By now we’re all aware that Peter Jackson’s upcoming Hobbit trilogy is going be shown in theaters in various formats: 2D 24fps, 2D 48fps, and 3D 48fps. Those lucky enough to get an early preview of footage, however, were left with mixed reviews.
For the last century, moviegoers have viewed their favorite films in 24fps (frames per second). So when Jackson decided to go 48fps, even when The Lord of the Rings trilogy was done in 24fps, people were confused. Many complained that it looked “too real”, “soap-opera-ish” or like a “made for TV movie”. Some likened the experience to watching a movie with the 120hz motion enhancer turned on their television. It’s a big risk, critically, on Peter Jackson’s end to pioneer the 48fps cinemascape, but here’s a little reasoning as to why he’s doing it.
For those that feel 3D is just a fad, I’m going to sorely disappoint you. Studios and movie theaters don’t simply spend oodles of cash on implementing a system that’s only going to last a decade (okay so they did in the 50’s, but this is different). Plus, tech giants like Apple, Sony, and Samsung are already investing plenty in R&D on making 3D -sans glasses- a standard for televisions and mobile devices of the future.
The obvious reason why some people groan at 3D is because they get eye strain and headaches from the constant blur, which is a legit gripe to have. Here’s where 48 fps comes in. That perceived blur on screen is caused by fast movement either in frame or by movement of the camera being jarred back and forth too quickly. Shooting in 48 fps relieves a lot of these issues, looking much more life-like and making it much easier to sit down and enjoy 3D.
Here’s what Jackson has to say about it:
We’ve been watching HOBBIT tests and dailies at 48 fps now for several months, and we often sit through two hours worth of footage without getting any eye strain from the 3-D. It looks great, and we’ve actually become used to it now, to the point that other film experiences look a little primitive.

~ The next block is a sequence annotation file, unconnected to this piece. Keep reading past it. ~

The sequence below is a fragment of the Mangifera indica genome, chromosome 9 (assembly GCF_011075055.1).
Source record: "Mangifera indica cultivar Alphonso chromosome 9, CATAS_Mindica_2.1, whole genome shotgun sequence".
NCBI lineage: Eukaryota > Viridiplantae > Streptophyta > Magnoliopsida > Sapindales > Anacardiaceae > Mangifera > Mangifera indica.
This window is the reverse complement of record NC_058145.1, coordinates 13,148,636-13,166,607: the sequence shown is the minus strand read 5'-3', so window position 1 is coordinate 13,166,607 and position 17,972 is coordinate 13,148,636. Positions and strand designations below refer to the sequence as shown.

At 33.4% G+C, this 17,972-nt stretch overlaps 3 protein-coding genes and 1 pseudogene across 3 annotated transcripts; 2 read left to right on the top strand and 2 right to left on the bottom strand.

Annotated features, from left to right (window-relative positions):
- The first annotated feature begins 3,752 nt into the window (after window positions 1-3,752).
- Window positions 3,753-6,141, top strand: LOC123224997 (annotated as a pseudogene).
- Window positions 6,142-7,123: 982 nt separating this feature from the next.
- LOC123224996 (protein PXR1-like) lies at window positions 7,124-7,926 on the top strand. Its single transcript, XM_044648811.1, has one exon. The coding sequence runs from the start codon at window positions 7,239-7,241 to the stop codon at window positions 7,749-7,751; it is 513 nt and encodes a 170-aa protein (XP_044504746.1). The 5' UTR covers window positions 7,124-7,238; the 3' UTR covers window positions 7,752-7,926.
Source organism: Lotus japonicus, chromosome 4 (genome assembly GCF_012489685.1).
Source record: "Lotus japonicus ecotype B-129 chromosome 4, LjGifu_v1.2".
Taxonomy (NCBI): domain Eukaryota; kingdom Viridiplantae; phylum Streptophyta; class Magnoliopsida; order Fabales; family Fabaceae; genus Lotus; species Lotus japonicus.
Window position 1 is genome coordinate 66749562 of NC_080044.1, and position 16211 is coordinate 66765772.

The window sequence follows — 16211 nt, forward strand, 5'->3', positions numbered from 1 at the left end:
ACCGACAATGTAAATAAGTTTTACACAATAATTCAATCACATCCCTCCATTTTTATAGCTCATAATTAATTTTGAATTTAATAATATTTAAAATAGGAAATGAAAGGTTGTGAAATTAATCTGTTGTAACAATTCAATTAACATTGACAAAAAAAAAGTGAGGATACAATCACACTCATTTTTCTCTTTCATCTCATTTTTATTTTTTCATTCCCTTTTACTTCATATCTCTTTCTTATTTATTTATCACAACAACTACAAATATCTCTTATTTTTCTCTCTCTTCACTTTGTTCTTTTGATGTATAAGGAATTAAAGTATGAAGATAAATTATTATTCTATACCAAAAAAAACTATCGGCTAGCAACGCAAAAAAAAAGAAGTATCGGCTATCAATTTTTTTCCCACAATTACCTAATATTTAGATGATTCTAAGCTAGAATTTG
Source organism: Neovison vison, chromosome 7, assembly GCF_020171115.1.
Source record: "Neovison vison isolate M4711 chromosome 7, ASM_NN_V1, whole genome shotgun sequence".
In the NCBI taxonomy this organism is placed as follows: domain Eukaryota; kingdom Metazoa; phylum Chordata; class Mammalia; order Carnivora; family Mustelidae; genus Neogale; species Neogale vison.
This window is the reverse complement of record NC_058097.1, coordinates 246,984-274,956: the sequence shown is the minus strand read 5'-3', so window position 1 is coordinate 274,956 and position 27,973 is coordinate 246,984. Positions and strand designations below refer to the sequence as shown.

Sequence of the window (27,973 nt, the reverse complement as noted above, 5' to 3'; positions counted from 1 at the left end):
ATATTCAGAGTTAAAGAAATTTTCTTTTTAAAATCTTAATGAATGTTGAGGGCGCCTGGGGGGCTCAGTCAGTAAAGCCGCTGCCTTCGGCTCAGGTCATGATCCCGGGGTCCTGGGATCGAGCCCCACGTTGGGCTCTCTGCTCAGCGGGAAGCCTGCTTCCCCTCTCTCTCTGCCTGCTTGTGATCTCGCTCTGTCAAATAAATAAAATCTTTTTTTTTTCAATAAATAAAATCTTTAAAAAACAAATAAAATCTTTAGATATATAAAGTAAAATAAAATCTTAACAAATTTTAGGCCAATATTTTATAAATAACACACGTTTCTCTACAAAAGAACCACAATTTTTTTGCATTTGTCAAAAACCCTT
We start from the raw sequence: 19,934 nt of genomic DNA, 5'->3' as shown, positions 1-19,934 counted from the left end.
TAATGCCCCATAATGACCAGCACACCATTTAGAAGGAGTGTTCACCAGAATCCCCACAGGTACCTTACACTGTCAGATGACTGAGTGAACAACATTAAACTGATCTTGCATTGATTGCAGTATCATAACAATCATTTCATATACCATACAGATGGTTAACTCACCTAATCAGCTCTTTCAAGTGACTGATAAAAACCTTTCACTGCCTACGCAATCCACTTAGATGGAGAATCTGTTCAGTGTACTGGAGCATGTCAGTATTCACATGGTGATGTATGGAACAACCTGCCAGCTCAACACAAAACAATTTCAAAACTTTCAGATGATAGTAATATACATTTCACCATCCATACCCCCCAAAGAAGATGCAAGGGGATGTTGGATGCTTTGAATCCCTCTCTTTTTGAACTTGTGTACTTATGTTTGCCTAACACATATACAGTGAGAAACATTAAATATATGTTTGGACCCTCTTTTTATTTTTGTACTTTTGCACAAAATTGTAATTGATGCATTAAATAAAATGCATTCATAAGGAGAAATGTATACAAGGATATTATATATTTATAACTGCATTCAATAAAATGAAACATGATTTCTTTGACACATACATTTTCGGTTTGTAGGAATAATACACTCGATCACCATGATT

So Why Now?
The answer may not be so surprising: money. It was cheapest 90 years ago to shoot in 24fps, but with technology advancing and the age of digital cameras, we’re now capable of doing 48-60 fps without any consideration to financing. Some in the industry are even questioning what’s taken us so long. Doug Trumbell, for example, was advocating for 60fps over thirty years ago with ShowScan, but it never stuck beyond theme parks.
Jackson’s Not Alone
Don’t think 48fps is just a trial hinging on The Hobbit’s commercial success, either. Even if it was shot in slow-motion, people will still go in droves Dec.14 to go see it.
Jackson’s biggest proponent of “the switch” is none other than James Cameron, who’s decided to shoot his next installments of Avatar in 60fps. If the man credited with pushing 3D is fully on board, you’d better believe studios are going to listen.
It’s not going to be painless getting used to the new frame rate, but most of that stress isn’t going to be put on the audience. Everyone from cinematographers to grips to gaffers will need to adjust accordingly; lighting needs to improve, dolly work needs to be flawless, even CGI teams need to make changes, but they will, and we’ll all be the better for it.